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August 15, 2004 Edition

Fourth Uncle in the Mountain, by Quang Van Nguyen and Marjorie Pevar

This oral history shows a view of Vietnam rarely seen by Westerners. When Quang was nine, he began training with his adoptive father, a monk who practiced ancient Chinese medicine and magic. Thau’s attempts to teach Quang to follow in his footsteps were at first thwarted by his young son’s desire to learn Cambodian sorcery and martial arts, but in time, Quang became a Buddhist abbot himself and took on the responsibilities that his father had hoped he would. More than an amusing memoir of childhood and homage to a folk hero, this is a window into another time and place where ghosts can be trapped in jars and wanted men can escape soldiers through use of magic.

A Pirate of Exquisite Mind, by Diana and Michael Preston

The buccaneer William Dampier was a brilliant man whose exploits served as inspiration for Jonathan Swift and Daniel Defoe, and whose scientific observations were fuel for Charles Darwin and Captain James Cook. Unlike others of his time, Dampier was a pirate to finance his quest for more knowledge, not to become rich. (He gained riches later, as a bestselling author recounting tales of his three circumnavigations to an admiring readership.) For those who love a good tale, want to know more about the pre-European New World, or who want to meet a fascinating and nuanced individual, this one’s for you.

Life on the Outside, by Jennifer Gonnerman

What is it like to live in prison long term and then be released into society with no job, no home, and no money? Every year, nearly 600,000 former inmates get to find out, and, according to Elaine Bartlett, it’s like trading one prison for another. This is the heartbreaking story of Elaine’s attempts to raise her kids, first on the streets, then from prison. Finally back at home after 16 years in prison, Elaine faces many challenges in reconnecting with her family and learning to live within the rules of a society that has a hard time forgiving felons. Gonnerman, a journalist with The Village Voice, won a Livingston award for the essay on which this book is based.

Surviving the Extremes, by Kenneth Kamler

Just how much blood can you lose? How much water do you need to survive? And what happens when oxygen is in short supply? Kamler, a doctor and extreme adventurer himself, explains the workings of the human body through the injuries inflicted on it in a variety of locales. From the jungle, where machete cuts and snake bites are a way of life, to the extremes of ocean, desert, altitude, and vacuum, he gives anecdotal and scientific evidence of life and death under the harshest conditions imaginable. Fascinating and cautionary reading from an accomplished writer.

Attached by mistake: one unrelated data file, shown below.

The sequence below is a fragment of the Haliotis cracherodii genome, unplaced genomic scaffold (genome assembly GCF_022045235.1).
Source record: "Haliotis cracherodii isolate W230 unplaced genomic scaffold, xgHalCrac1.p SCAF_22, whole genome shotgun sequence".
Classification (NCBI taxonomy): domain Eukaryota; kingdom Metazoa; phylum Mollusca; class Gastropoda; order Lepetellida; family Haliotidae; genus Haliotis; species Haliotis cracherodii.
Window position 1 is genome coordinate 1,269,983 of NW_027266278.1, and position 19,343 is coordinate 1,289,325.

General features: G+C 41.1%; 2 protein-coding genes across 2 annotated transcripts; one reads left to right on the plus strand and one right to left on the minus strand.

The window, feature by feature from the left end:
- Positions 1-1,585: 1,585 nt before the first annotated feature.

Meeting Faith, by Faith Adiele

When Faith was chosen by the Rotary Club to be a high school exchange student in Thailand, all she knew was that Thailand was close to Vietnam. It was 1979, and she thought she would die. Six years later and back in the States, she’s fed up with American ideas of what she should be, tired of not fitting into either the black or white worlds around her, and exhausted by college. With the pretense of doing field studies, she returns to Thailand, where, intrigued by the Buddhist nuns she meets, she becomes one herself. A delightful and eye-opening look at both Thai and American cultures.

Talking to the Dead, by Barbara Weisberg

In 1848, two sisters became the focus of mysterious knocks and raps that were heard throughout their home. The sisters, Maggie and Kate Fox, declared their ability to talk with spirits and their experiences formed the basis for the Spiritualist movement which swept America in the 1850s. But controversy swirled around them, and, by the turn of the century, the sisters were denying ever having been mediums. Before their deaths, however, both Maggie and Kate had recanted the denial and professed their belief in Spiritualism once again. Were they ever really in touch with spirits?

Sore Winners, by John Powers

NPR commentator Powers takes on social Darwinism and American culture in this funny but unsettling look at what he calls “Bush World.” Exploring what our choices of entertainment (in particular, reality shows like “Survivor” and “American Idol”) and news sources say about the American zeitgeist, he proposes the idea of a cultural feedback loop that enables the Bush administration to function as it does, that in turn supports an “us or them” mentality that encourages the media to present shows the way they do, and so on.

The Second Mark, by Joy Goodwin

During the pairs skating portion of the 2000 Olympics, all eyes were on the three main contending pairs for the gold medal, all equally skilled technically but vastly different in their styles. The Chinese, Russian, and Canadian pairs each gave outstanding performances, and everything came down to the scores from the French judge. After tense moments, the Russian team was awarded the gold medal. One week later, however, a second ceremony was held, awarding an unprecedented second gold medal to the Canadian team. This is the behind-the-scenes story of six world-class skaters, their coaches, and the judge who tried to play the system.

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